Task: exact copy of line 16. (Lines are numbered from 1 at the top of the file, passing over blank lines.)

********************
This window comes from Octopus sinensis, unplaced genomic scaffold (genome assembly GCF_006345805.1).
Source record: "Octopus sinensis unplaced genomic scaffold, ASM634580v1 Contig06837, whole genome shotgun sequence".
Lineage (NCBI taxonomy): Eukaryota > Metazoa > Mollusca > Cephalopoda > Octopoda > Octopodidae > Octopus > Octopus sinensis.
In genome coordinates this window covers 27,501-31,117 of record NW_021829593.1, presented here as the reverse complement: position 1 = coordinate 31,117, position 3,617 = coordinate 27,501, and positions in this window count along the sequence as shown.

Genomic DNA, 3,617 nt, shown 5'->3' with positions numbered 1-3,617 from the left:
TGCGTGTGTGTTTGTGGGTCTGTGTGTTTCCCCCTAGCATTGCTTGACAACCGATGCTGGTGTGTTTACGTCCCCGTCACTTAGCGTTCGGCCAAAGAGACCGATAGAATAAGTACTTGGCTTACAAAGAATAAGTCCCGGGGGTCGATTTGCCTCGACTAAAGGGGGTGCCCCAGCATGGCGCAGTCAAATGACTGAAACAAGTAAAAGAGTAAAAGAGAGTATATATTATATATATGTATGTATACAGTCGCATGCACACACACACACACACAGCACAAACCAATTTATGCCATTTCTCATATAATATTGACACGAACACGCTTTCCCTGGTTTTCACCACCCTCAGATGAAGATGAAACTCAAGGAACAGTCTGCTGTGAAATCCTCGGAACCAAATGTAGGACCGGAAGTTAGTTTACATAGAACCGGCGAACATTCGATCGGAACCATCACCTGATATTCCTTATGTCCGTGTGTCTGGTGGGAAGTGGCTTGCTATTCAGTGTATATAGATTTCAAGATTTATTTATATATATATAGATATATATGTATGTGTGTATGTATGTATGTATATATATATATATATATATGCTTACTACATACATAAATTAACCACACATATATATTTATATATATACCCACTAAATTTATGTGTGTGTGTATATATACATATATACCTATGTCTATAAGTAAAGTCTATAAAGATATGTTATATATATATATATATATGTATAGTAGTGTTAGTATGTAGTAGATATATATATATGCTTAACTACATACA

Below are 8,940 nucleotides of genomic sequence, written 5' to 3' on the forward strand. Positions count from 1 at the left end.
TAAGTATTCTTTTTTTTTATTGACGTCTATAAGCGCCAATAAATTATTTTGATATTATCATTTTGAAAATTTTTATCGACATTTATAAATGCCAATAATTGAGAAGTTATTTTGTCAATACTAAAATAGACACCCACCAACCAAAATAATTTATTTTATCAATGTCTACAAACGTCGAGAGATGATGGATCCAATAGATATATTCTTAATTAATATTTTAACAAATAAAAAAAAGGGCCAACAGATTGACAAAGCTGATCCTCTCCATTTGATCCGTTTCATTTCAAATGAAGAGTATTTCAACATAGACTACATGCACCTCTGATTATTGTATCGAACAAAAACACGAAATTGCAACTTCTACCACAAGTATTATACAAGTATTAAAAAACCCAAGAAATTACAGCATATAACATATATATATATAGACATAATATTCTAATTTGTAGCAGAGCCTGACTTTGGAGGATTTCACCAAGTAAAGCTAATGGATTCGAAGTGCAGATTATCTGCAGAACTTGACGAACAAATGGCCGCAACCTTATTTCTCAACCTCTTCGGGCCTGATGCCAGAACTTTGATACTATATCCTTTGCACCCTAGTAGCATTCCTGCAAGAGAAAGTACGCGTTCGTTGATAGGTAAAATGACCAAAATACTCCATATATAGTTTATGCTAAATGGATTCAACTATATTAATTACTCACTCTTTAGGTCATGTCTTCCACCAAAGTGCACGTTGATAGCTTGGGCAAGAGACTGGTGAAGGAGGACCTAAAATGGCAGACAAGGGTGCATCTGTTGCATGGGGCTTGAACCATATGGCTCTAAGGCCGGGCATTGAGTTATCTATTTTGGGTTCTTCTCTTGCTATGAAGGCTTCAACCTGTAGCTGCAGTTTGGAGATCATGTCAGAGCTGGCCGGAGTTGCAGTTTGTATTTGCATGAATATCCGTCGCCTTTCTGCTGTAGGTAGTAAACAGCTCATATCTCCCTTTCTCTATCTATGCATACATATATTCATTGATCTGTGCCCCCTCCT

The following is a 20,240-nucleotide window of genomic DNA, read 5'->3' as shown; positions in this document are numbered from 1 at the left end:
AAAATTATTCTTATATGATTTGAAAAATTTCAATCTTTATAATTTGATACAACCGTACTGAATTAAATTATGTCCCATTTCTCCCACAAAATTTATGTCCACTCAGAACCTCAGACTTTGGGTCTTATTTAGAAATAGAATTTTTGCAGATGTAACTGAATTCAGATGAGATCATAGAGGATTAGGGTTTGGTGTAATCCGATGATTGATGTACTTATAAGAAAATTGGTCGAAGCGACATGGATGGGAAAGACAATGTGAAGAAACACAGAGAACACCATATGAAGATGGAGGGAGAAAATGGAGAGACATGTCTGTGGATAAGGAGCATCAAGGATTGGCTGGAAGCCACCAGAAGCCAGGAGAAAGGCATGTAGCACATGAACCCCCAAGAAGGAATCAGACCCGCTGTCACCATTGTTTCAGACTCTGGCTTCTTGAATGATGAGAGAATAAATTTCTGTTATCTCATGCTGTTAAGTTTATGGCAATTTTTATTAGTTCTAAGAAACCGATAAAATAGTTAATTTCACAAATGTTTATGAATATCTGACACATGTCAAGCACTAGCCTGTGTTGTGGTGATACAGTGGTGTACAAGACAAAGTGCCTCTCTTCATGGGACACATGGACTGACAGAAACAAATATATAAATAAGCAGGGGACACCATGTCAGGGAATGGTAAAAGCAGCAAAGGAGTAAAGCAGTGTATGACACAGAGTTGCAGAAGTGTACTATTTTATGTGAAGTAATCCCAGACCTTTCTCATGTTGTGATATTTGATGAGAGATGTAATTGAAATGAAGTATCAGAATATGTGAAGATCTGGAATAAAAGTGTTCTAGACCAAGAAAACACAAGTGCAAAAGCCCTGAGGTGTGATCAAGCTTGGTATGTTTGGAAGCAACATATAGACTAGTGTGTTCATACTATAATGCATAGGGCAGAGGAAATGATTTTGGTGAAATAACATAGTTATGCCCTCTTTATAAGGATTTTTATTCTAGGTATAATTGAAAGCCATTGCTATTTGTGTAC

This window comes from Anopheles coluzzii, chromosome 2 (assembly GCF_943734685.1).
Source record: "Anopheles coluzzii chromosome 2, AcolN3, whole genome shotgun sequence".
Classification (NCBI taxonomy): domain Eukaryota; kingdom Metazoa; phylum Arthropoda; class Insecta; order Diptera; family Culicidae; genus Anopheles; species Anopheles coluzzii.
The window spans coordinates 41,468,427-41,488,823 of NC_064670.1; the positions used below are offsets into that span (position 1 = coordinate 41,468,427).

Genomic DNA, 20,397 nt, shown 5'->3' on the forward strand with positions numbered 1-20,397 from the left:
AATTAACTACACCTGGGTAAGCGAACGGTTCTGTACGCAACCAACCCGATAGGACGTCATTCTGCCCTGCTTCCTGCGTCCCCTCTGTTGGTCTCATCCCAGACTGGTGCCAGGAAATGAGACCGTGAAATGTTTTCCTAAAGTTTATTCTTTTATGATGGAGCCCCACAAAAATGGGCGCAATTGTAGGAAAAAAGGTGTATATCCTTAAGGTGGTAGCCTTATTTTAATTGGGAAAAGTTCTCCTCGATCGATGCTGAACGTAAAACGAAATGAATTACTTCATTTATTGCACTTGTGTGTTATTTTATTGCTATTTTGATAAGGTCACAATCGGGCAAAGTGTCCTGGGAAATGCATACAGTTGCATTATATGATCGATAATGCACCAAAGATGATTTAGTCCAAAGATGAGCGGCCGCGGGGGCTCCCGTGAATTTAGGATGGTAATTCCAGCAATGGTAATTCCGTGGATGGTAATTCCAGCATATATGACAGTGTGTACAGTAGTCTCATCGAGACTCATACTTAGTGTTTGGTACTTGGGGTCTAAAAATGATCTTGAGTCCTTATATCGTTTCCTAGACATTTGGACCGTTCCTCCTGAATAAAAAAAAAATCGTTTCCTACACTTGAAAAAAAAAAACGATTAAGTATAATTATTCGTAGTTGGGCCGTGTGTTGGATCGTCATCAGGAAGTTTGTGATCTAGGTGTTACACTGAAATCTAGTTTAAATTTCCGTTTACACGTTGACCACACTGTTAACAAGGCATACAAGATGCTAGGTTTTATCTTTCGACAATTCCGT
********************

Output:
AATTAACTACACCTGGGTAAGCGAACGGTTCTGTACGCAACCAACCCGATAGGACGTCATTCTGCCCTGCTTCCTGCGTCCCCTCTGTTGGTCTCATCCCAGACTGGTGCCAGGAAATGAGACCGTGAAATGTTTTCCTAAAGTTTATTCTTTTATGATGGAGCCCCACAAAAATGGGCGCAATTGTAGGAAAAAAGGTGTATATCCTTAAGGTGGTAGCCTTATTTTAATTGGGAAAAGTTCTCCTCGATCGATGCTGAACGTAAAACGAAATGAATTACTTCATTTATTGCACTTGTGTGTTATTTTATTGCTATTTTGATAAGGTCACAATCGGGCAAAGTGTCCTGGGAAATGCATACAGTTGCATTATATGATCGATAATGCACCAAAGATGATTTAGTCCAAAGATGAGCGGCCGCGGGGGCTCCCGTGAATTTAGGATGGTAATTCCAGCAATGGTAATTCCGTGGATGGTAATTCCAGCATATATGACAGTGTGTACAGTAGTCTCATCGAGACTCATACTTAGTGTTTGGTACTTGGGGTCTAAAAATGATCTTGAGTCCTTATATCGTTTCCTAGACATTTGGACCGTTCCTCCTGAATAAAAAAAAAATCGTTTCCTACACTTGAAAAAAAAAAACGATTAAGTATAATTATTCGTAGTTGGGCCGTGTGTTGGATCGTCATCAGGAAGTTTGTGATCTAGGTGTTACACTGAAATCTAGTTTAAATTTCCGTTTACACGTTGACCACACTGTTAACAAGGCATACAAGATGCTAGGTTTTATCTTTCGACAATTCCGT